How green will the new environment minister, Therese Coffey, be? | Therese Coffee

The environment sector reacted with some surprise appointed by Rishi Sunak Therese Coffee as environment minister.

At a critical time for the environment, with so many important and complex legislation coming up, including a review of agriculture payments due this week, many hope the new prime minister will pick someone with a lot of recent experience in the department.

It was hoped that names would come up as the cabinet reshuffle was made, including George Eustice, the former foreign secretary under Boris Johnson, and Victoria Prentice, a former minister in the Department of Environment, Food and Rural Affairs (DEFRA) who is popular in the agriculture sector. Some have even dared to dream that Michael Gove, the architect of much of the post-Brexit environmental legislation that was threatened by Liz Truss, might return.

However, there are some points of hope for Kofi’s appointment, despite the fact that she hasn’t shown much concern for the environment in the past. Unlike its predecessor Ranil JayawardinaShe held a junior ministerial position in Defra for three years.

Shaun Spears, CEO of the Center for Environmental Research Green Alliance, said: “Therese Coffey has experience at Defra, working with Michael Gove when there was a strong drive to show Britain could be greener outside the EU than it is as a member state. It’s good that you don’t have to Starting from scratch and she can build on this experience to drive reform forward. In particular, as a minister in Theresa May’s government, she understood the importance of the circular economy, an area of ​​politics that has since stalled.”

Some of the greener conservatives hope it will have a good effect. Philip Dunn, chair of the Environmental Audit Committee, told the Guardian she was an “excellent appointment” due to her experience and the fact that she occupies a country seat, the Suffolk Coastal.

A senior source in the agriculture sector was relieved to see any change, saying simply: “Anyone is better than Ranil.”

While Secretary of State for the Department of Work and Pensions, Kofi encouraged green investing, saying, “Pensions can be the superpower in bringing prosperity to people and planet in our race to net zero.”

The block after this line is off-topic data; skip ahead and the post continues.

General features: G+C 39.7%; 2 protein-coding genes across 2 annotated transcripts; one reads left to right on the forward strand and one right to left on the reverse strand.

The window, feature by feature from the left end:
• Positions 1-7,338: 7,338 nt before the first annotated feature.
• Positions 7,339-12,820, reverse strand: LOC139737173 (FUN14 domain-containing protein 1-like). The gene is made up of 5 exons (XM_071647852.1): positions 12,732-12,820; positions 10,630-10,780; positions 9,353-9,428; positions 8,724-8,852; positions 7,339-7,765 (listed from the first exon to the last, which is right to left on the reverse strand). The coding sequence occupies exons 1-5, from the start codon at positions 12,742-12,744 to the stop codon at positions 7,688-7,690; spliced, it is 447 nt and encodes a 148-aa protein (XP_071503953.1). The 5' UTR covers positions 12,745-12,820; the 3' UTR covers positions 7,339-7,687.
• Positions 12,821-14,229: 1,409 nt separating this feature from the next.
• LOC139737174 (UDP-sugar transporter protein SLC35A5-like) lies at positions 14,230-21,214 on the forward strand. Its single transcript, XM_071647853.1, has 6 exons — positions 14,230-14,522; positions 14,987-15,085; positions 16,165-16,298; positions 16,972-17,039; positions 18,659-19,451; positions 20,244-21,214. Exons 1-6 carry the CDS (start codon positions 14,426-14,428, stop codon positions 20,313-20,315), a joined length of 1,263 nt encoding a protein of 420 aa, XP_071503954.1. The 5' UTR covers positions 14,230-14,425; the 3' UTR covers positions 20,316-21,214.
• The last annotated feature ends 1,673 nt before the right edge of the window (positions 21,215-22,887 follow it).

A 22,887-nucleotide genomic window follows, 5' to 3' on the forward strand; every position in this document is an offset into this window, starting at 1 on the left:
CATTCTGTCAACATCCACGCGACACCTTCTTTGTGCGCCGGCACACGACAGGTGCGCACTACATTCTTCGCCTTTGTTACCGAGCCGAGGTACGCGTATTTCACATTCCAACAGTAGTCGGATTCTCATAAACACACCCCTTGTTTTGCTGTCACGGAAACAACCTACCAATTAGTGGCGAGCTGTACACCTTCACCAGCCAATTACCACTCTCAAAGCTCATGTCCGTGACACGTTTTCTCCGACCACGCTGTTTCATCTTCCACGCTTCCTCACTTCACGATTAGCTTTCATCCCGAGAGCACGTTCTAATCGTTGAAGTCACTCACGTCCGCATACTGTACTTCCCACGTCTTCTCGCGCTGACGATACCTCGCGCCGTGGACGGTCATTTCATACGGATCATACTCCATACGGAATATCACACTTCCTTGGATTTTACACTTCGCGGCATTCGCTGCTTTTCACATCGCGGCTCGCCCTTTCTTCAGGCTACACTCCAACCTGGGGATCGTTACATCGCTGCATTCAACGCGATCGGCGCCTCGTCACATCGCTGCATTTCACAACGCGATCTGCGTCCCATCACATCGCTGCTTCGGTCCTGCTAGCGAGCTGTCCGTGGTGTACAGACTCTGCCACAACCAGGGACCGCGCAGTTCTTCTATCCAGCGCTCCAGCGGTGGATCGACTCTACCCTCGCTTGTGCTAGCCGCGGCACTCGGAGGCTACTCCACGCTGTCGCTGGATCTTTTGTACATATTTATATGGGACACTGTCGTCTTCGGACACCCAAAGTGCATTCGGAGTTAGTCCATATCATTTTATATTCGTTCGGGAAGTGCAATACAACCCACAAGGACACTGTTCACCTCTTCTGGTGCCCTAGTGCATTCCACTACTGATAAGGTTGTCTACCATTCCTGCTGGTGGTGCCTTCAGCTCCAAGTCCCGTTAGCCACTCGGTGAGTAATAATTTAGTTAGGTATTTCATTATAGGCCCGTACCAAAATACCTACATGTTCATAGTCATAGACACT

Kofi also welcomed Dasgupta’s Biodiversity Reviewand Nature Devra Strategy in 2020, declaring: “This is a really exciting moment for our natural environment after years of work. Our nature-related strategy in harmony and a huge catalyst for our climate change strategy will help us achieve net zero and save our planet.”

It wouldn’t be likely that Kofi would take a hard line on meat’s carbon emissions, if her previous tweets were anything to do. In 2018, responding to a Guardian article about the benefits of the meat tax, she said, “What next, no spaghetti bull?”

Her tweets have sparked controversy in the past — when the environment minister celebrated in 2018 the use of the powerful herbicide RoundUp in her garden, which contains the controversial ingredient glyphosate. She claimed the herbicide was “amazing.”prompting scientist Dr. David Coombs to label the tweet as “a candidate for the most inappropriate tweets of the year”.

Kofi faces a difficult task. To achieve the stability its new boss has said he wants, she will need to calm tensions between the government and environmental groups including the RSPB and the National Trust, which have been on the verge of organizing mass protests over the government’s “planned war on nature”.

Jayawardena, who held the post until Tuesday, has taken a tough line with the groups, and is believed to have told MPs to say the RSPB was misleading people about plans to scrap nature protection to try to increase membership numbers. It remains to be seen whether the post-Brexit era Eco-friendly farming schemeswhich Jayawardena planned to weaken, will remain in place.

Covey has stated her support for such measures in the past, once said, “Nature-based solutions are indeed the best and most cost-effective ways to tackle climate change, with multiple benefits for the environment and communities.”

It’s also not known if Covey is as excited about deregulation as her predecessor, but he has set high standards. At this year’s Conservative Party conference, Jayawardena argued that the environment minister’s job was to “leave farmers alone”.

However, it is not clear that they want to be left alone. Minette Butters, president of the National Farmers Union, told the Guardian: “I look forward to working with Therese Coffey and hope she will provide farmers with urgent certainty on Elms. [the planned scheme to offer payments to farmers based on nature-friendly measures]catering to food production and the environment.”

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